The violence we saw inside Prince Edward metro station on Saturday was infuriating, unacceptable, and terribly unjust. Police officers were seen storming the train platform and carriages, indiscriminately beating passengers with batons and deploying pepper spray. You hear screams and shrieks as passengers are seen cowering, fearing for their lives. This is nothing short of police violence, used not in order to sort out a situation, but to scare, to terrify.
This is petrifying stuff, especially to anyone who has ever been to Hong Kong. Saturday was not Hong Kong as any of us know it. Amnesty International Hong Kong has condemned what they call “the horrifying scenes at Prince Edward metro station”, noting in a press statement that the incident “saw terrified bystanders caught up in the melee” and “fell far short of international policing standards.”
Yet I understand for some, this violence can feel very far away. If you are beginning to lose track of how many demonstrations Hong Kong has seen this summer and what is at stake, you’re not alone. I understand if it seems distant: Hong Kong may be miles away from you geographically. Politically speaking, the city may feel even more set apart: unrelated to your life, and none of your concern.
I’m aware that it can also feel like the world is fraying at the edges – in so many ways, in so many places – that we hardly have the time or tools to address the problems at hand. There’s climate change, right-wing extremism, rising nationalism, surveillance, trade wars, humanitarian crises of all sorts – you name it, we have our hands full. How do we even know which battles to pick?
Still, I want to make the case that Hong Kong and the current political crisis in the city matters, regardless of where you are. What is going on Hong Kong cannot be isolated, cannot be thought to not matter to us all. We should all be frightened and angry, and we should all care. Why? Because the political crisis in Hong Kong right now demonstrates what the future may hold – that is, if the Chinese government has any say in what that future will be.
Let me put it this way: Do you believe that the Chinese government will cease to be a major player in world politics in the near future? If yes, then the ongoing political conflict, the police violence, and the suppression of human rights in Hong Kong doesn’t matter. Then the political unrest in Hong Kong is an isolated incident – a one-off that has no significant impact on the rest of the world, including what you regard as your world, wherever it may be. If you predict that the future will be a future free of China’s influence, then I understand why you aren’t scared, why you aren’t worried, and why you aren’t enraged on behalf of Hong Kong people, or in the name of basic human rights. I understand you. I also envy you.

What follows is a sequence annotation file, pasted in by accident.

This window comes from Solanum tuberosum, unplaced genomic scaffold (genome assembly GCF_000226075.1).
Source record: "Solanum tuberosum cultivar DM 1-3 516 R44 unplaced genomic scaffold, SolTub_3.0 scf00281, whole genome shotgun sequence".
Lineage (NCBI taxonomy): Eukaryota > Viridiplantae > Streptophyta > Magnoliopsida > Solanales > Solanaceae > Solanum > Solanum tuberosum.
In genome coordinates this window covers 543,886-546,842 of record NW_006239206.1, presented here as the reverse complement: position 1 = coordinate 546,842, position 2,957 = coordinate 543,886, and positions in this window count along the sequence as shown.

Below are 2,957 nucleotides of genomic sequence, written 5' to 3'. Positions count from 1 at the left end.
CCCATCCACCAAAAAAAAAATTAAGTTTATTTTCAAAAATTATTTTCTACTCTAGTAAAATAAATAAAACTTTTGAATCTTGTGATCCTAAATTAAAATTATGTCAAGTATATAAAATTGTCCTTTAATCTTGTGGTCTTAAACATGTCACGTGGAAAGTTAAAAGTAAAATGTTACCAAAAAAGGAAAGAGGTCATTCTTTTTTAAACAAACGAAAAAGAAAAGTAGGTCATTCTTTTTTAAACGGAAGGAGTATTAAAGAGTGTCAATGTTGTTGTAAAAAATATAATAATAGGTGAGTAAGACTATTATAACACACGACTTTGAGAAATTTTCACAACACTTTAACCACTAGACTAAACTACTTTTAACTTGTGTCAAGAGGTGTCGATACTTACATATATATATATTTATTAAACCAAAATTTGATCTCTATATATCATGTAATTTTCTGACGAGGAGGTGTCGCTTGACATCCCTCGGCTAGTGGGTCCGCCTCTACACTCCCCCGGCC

Now, to anyone who does believe that China’s power and influence will matter – if not grow – I beg you: Let us watch what is happening now, and watch as closely as we possibly can. Let us watch together, or apart, and get together and talk. Let’s talk until we are sick of our own opinions, and then talk to some people who disagree. After that, let us act, and act as a group.
Amidst the other news that we read, let us make time for Hong Kong. Because Hong Kong is a test, a testing ground for China, that increasingly authoritarian nation-state that will shape the agenda in the coming years. China will not be the only player, but it will have a say in politics, in business, in culture, in technology. In short, in every aspect of society China will have some influence, be it in obvious or less obvious ways. (Just watch how today, countries are responding – or not responding – to the crisis in Hong Kong. Watch and notice how few of the powerful nations are speaking up, how little they are doing, and ask yourself why that is.)
At the risk of simplifying things, I think the current political crisis and abuse of power in Hong Kong only ceases to matter under two conditions: 1) if you believe that China will not matter in the future, or 2) if you believe that China will matter, but think that the political injustice in Hong Kong is not actually taking place – that it isn’t happening, or that it isn’t really that unjust. If either of those two conditions apply, then yes, none of it matters really. None of it has any impact on the future we have ahead of us, the future we will all have to share and grapple with together.
Propaganda, with the help of trolls and surveillance, can try to make Hong Kong go away. It can try to change the pitch of Hong Kongers’ chants so that they become mere noise, rather than a clear political outcry.
To those who do have access to the news: This is a time we need to watch and learn. Whether we live in Hong Kong or miles away, in Europe, the Americas, Africa, Oceania or elsewhere in Asia, we need to pay attention, now.
The Chinese government thinks that it is teaching Hong Kongers and the rest of the world a lesson. Only we can prove the opposite to be true: that it is actually Hong Kongers teaching the world right now, showing us how the future is already here – and how to face that future head-on, hand in hand.
Iris Li, who was granted a pseudonym, is a Hong Kong permanent resident from Scandinavia.
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